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Re: ~ long fogging and AC (was: Re: 1st Snow in My A4 (1/2 long))
> > experimentally measured values. If you can heat that cm^3 up 30 or
> > 40 degrees, it will hold thousands of molecules of water.
> Fine. And as that cm^3 passes by a cm^2 of almost-freezing
> windshield, what happens?
Yup, if the air is cooled below the dew point, it becomes a bathroom window.
> > A small change in temperature makes a _huge_ change in
> > spongeability. That's why the relative humidity in your house is so
> > low in the winter. Outside, maybe it's 40 F and 80%. By the time
> > that same air comes in your house and gets heated to 70 F, the
> > relative humidity has gone down to 0.16%. Yes, less than 1%.
> Exactly. Look at it the other way. Consider a cold, rainy
> winter day, where the interior of your car is 60F at a balmy
> 50% RH. Run that air by that chilly windshield.
_That's_ prime-time for the compressor. The windsheild must also be _clean_ (if you
haven't cleaned it in the past, oh, two weeks, it's not _clean_).
> > Your compressor would run at 5 F?
> Not sure about exact temps, but they would all definitely,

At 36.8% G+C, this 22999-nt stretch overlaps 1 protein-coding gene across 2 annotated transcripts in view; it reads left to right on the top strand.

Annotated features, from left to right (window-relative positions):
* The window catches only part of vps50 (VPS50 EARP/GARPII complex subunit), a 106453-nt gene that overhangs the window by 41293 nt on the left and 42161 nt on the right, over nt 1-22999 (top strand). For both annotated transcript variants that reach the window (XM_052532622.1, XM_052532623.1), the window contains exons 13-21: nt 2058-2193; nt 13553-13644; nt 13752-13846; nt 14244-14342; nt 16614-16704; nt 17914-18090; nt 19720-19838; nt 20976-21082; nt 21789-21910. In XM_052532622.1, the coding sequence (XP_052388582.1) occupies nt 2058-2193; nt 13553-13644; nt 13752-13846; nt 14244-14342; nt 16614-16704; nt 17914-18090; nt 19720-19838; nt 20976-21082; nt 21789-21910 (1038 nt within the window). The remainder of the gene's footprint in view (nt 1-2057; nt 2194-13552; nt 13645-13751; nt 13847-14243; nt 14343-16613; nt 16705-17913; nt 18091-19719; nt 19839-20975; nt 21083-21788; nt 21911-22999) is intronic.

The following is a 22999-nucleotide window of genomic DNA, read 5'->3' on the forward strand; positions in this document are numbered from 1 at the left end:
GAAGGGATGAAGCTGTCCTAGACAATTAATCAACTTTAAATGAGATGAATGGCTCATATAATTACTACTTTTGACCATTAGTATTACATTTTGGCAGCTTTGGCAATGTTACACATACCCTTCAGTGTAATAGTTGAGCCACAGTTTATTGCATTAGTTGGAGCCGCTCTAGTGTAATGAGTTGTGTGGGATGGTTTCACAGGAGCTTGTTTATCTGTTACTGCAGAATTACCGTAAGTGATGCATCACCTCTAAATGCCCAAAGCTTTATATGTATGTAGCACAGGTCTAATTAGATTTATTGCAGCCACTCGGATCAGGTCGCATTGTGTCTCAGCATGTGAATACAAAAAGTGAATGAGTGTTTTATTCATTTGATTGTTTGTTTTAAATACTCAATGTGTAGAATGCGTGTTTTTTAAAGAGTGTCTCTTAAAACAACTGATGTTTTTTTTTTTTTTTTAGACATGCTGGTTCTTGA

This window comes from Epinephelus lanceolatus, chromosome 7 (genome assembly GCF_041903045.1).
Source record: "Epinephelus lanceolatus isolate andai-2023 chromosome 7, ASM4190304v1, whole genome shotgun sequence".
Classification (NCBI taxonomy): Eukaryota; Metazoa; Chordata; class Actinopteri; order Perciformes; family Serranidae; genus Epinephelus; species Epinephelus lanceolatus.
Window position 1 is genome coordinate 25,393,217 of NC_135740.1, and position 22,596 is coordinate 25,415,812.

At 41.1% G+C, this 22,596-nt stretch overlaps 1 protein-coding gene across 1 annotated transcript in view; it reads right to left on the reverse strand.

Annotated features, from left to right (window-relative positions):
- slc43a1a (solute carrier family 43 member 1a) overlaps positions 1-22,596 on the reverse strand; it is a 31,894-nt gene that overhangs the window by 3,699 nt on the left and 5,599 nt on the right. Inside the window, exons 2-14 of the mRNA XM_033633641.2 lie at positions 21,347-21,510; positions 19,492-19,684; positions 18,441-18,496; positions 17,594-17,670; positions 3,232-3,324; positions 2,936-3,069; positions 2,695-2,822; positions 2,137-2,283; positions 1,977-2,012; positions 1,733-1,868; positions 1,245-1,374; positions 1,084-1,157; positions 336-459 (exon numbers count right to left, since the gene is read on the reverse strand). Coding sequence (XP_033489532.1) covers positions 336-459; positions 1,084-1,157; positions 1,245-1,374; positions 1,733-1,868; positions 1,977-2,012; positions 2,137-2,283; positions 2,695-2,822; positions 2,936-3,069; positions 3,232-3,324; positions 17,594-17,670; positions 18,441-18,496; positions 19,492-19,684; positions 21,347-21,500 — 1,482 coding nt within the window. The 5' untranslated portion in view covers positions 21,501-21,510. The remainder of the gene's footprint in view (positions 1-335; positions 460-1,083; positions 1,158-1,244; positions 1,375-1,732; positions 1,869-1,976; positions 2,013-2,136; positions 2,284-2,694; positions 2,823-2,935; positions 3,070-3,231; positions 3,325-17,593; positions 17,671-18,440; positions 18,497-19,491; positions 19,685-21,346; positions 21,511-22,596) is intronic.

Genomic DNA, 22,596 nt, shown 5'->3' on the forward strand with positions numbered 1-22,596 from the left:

> without question, run below 32F.
> Really, this can be argued academically in all kinds of ways.
I'm not trying to be academic, I'm just trying to give some background information so
someone can arrive at a solution.
> But Jim,
> have you ever actually been in a car where you could
> in fact turn on the compressor during a cold day when the windshield
> was fogged?
Yep. The Subaru would clear a _completely_ fogged windsheild in about 10 seconds from
engine startup/compressor actuation. That thing didn't have AC, it had a refrigeration
system. (only worked above ~38 F)
> Honestly, you would be absolutely astounded at the
> immediate and thorough defogging result. Maybe I haven't explained
> it in principal, but the result is *VERY* definite.
I'm with you.
> That's why
> those of us who've been doing this are screaming so loud now that
> we have cars that won't allow us to. It is MUCH more effective
> than heating.
I wonder if your (ie, A4 folks) temperature cutout is higher than others? On the 4k, it's
towards the far right of the intake plenum, next to the inlet screen. If you jumper (or
disconnect, depending on the wiring) that bugger, the compressor will not be denied below
X degrees. It seems to be a simple thermo-switch. I don't know if it's normally opened or
If I get a chance, I'll check the data tables tonight. I know R-134 isn't as good as
R-12, but I can't remember in what ways. Maybe the system _can't_ function at a lower
temperature. The A4 does have R-134, right? Who has another (brand of) car with R-134? At
what temperature does its AC give up?
> > > Now, will someone please find out what microcontroller is in
> > > the climate control so we can chip it?!?
> > 2.2 bar max without heater-core milling! And infinite O2 sensor
> > life. ;-)
> Careful with the wastegate adjustment, though; might end up
> blowing out a window...
Especially Eric and PDQ.